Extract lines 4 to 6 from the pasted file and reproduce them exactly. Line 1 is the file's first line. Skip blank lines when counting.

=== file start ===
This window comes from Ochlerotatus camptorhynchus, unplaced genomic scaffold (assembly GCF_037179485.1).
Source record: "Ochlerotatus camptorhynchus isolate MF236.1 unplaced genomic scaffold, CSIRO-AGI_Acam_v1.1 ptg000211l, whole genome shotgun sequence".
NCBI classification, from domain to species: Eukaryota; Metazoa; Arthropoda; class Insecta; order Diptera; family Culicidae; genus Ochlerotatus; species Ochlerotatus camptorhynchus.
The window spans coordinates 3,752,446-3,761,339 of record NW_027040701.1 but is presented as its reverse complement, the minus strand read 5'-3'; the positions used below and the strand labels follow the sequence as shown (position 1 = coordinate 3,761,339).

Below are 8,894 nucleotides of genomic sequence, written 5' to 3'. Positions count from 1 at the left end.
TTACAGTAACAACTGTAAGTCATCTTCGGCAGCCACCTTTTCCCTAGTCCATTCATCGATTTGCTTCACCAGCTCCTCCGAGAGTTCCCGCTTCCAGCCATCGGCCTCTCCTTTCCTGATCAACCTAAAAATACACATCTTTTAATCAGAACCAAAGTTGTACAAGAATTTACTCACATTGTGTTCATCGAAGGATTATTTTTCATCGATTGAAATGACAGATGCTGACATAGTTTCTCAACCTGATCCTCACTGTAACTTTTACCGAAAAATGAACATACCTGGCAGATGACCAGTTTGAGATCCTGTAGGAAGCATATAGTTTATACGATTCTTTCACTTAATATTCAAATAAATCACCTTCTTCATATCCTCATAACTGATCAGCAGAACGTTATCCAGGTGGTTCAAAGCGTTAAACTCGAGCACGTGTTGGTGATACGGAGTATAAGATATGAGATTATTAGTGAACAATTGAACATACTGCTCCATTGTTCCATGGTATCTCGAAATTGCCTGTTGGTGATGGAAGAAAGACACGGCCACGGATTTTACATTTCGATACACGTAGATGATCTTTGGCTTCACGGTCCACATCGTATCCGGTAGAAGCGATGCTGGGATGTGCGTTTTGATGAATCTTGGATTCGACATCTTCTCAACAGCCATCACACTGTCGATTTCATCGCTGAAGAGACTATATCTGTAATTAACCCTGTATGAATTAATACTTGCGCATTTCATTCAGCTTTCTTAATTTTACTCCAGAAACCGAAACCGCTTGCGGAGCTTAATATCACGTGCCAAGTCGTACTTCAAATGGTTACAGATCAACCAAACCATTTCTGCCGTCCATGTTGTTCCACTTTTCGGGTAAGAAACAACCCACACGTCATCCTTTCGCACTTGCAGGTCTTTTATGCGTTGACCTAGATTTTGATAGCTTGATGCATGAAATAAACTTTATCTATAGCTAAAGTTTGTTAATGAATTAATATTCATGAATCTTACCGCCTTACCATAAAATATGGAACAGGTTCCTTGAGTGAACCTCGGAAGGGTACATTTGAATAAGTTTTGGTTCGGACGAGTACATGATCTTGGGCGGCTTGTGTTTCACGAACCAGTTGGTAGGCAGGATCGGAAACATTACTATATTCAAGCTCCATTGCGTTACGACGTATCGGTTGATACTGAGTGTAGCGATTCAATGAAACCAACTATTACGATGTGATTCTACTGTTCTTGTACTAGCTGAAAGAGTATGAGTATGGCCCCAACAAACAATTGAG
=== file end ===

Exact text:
The window spans coordinates 3,752,446-3,761,339 of record NW_027040701.1 but is presented as its reverse complement, the minus strand read 5'-3'; the positions used below and the strand labels follow the sequence as shown (position 1 = coordinate 3,761,339).

Below are 8,894 nucleotides of genomic sequence, written 5' to 3'. Positions count from 1 at the left end.
TTACAGTAACAACTGTAAGTCATCTTCGGCAGCCACCTTTTCCCTAGTCCATTCATCGATTTGCTTCACCAGCTCCTCCGAGAGTTCCCGCTTCCAGCCATCGGCCTCTCCTTTCCTGATCAACCTAAAAATACACATCTTTTAATCAGAACCAAAGTTGTACAAGAATTTACTCACATTGTGTTCATCGAAGGATTATTTTTCATCGATTGAAATGACAGATGCTGACATAGTTTCTCAACCTGATCCTCACTGTAACTTTTACCGAAAAATGAACATACCTGGCAGATGACCAGTTTGAGATCCTGTAGGAAGCATATAGTTTATACGATTCTTTCACTTAATATTCAAATAAATCACCTTCTTCATATCCTCATAACTGATCAGCAGAACGTTATCCAGGTGGTTCAAAGCGTTAAACTCGAGCACGTGTTGGTGATACGGAGTATAAGATATGAGATTATTAGTGAACAATTGAACATACTGCTCCATTGTTCCATGGTATCTCGAAATTGCCTGTTGGTGATGGAAGAAAGACACGGCCACGGATTTTACATTTCGATACACGTAGATGATCTTTGGCTTCACGGTCCACATCGTATCCGGTAGAAGCGATGCTGGGATGTGCGTTTTGATGAATCTTGGATTCGACATCTTCTCAACAGCCATCACACTGTCGATTTCATCGCTGAAGAGACTATATCTGTAATTAACCCTGTATGAATTAATACTTGCGCATTTCATTCAGCTTTCTTAATTTTACTCCAGAAACCGAAACCGCTTGCGGAGCTTAATATCACGTGCCAAGTCGTACTTCAAATGGTTACAGATCAACCAAACCATTTCTGCCGTCCATGTTGTTCCACTTTTCGGGTAAGAAACAACCCACACGTCATCCTTTCGCACTTGCAGGTCTTTTATGCGTTGACCTAGATTTTGATAGCTTGATGCATGAAATAAACTTTATCTATAGCTAAAGTTTGTTAATGAATTAATATTCATGAATCTTACCGCCTTACCATAAAATATGGAACAGGTTCCTTGAGTGAACCTCGGAAGGGTACATTTGAATAAGTTTTGGTTCGGACGAGTACATGATCTTGGGCGGCTTGTGTTTCACGAACCAGTTGGTAGGCAGGATCGGAAACATTACTATATTCAAGCTCCATTGCGTTACGACGTATCGGTTGATACTGAGTGTAGCGATTCAATGAAACCAACTATTACGATGTGATTCTACTGTTCTTGTACTAGCTGAAAGAGTATGAGTATGGCCCCAACAAACAATTGAG